One way to accomplish the coupling of a biogeochemical pelagic module with different eulerian transport models is to build a biochemical module that computes the reactions for one control volume. Consequently, the biochemical subroutines have to be called inside the loops, a method proved to be computational time consuming. The alternative is to build a module that solves the biochemical processes for a 1D array of control volumes. Module Interface, responsible for transferring information (forcing conditions and state variables) from 1D, 2D or 3D structured grids to a 1D array and for calling the 0D biochemical module subroutines. This interface is a class (or module) currently used to transfer information from the module responsible for the transport processes in the water column to the module responsible for the biochemical process in the sediment. The same happens between the sediment transport module and sediment biochemical processes modules. In this way, for example, Module WaterQuality is a zero-dimensional ecological model, which can be used by the eulerian or lagrangian transport modules.
The interface construction phase consists on the memory allocation and options consistency to couple the transport model to the biochemical model. Thus, the variables needed to initialize the interface are:
- Name of the biochemical model to be executed;
- An array with the names of the state variables (properties) being modeled by the transport model, which have been defined to have sinks and sources terms using the defined biochemical equations; this is important, so that properties are defined coherently in both models and the properties indexing task can be performed straightforwardly;
- A mapping matrix (WaterPointsxD, being x the number of dimensions) that takes the value of 0 for land points and 1 for water points; this is used to define the size of the 1D arrays where most information will be stored and then given to the biochemical module.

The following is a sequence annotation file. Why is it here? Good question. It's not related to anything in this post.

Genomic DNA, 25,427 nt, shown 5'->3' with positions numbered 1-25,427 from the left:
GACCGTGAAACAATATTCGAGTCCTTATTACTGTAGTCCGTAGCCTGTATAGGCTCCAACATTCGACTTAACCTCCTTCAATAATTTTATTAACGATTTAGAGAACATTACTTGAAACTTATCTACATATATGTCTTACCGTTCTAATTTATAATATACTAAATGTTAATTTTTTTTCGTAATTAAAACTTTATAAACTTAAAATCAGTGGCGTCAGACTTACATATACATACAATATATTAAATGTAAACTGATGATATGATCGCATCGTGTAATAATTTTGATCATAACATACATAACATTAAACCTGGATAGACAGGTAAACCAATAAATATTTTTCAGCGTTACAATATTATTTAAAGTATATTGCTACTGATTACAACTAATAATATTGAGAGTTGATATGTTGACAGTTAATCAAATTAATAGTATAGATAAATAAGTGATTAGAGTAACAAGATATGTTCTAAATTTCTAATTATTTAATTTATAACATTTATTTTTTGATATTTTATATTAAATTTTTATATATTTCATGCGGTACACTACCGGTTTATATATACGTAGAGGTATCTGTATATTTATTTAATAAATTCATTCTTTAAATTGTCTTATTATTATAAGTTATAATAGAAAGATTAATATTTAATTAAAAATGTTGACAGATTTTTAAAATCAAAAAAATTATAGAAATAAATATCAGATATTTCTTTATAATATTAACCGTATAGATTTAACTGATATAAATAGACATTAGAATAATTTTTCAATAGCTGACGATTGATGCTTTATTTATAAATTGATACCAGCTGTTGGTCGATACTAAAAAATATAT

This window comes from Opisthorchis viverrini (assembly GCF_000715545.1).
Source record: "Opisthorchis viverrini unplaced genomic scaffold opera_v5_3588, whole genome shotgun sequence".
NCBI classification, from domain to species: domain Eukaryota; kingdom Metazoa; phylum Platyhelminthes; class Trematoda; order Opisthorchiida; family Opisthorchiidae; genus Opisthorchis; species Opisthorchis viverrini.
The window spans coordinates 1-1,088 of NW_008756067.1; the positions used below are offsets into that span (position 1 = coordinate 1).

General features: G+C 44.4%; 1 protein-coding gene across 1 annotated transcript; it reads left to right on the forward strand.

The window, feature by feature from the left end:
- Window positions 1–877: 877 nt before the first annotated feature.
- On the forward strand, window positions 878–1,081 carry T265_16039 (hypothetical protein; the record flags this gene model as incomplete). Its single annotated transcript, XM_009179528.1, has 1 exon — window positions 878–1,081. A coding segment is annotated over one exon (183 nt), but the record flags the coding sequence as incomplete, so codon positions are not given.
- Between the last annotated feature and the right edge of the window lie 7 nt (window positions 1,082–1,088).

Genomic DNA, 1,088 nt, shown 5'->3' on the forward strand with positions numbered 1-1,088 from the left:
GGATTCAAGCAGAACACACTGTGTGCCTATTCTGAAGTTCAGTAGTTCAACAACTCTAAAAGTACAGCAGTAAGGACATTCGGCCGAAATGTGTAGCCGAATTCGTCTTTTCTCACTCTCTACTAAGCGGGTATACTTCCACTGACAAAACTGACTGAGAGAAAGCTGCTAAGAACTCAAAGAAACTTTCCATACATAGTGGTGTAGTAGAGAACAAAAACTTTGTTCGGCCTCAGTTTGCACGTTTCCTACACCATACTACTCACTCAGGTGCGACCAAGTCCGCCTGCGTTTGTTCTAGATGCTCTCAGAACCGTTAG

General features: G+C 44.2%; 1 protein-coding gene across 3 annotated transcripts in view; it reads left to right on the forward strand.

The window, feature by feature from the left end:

- A size variable (SizexD, being x the number of dimensions), used to translate (loop through) 2D and 3D matrixes to 1D arrays.
Interfacing during the run
ModuleInterface first task is to gather information on state variables needed by the biochemical models. So, the transport model must loop through all properties, sending its concentration as an argument. Optionally, other variables can also be sent, like radiation at the top of the control volume, control volume thickness and the light extinction coefficient field. Mapping arrays (WaterPointsxD and OpenPointsxD) must be given so that biochemical processes can be computed, if desired, for example, only in covered cells. OpenPointsxD is a variable, which takes the value of 0 if the cell is uncovered and 1 if it is covered with water. State variables information (i.e. concentration of properties which have sinks and sources defined by the biochemical module) is stored in a bi-dimensional array with size equal to the number of properties versus the number of control volumes, with each property properly indexed in this array. The indexing is done in the constructing phase in agreement with the two models. On the other hand, properties like temperature and salinity as well as light and mapping variables, are stored in specific 1D arrays. The loop through all the properties continues until all information is gathered. This is achieved by creating a logical array with the indexed properties, defining the ones that have already been added to the state variables array. When everything is ready, the biochemical model is then called, looping through the number of control volumes, changing the state variables values. The biochemical model time step can be, and often is, different from the transport model time step. The latter needs, due to numerical reasons, smaller time steps than the biochemical models. Thus, in each biochemical time step the state variables values are previously stored in another array, allowing to compute the concentration variation during this time step. This flux is then available to the transport model to actualize the properties concentration in its own time step.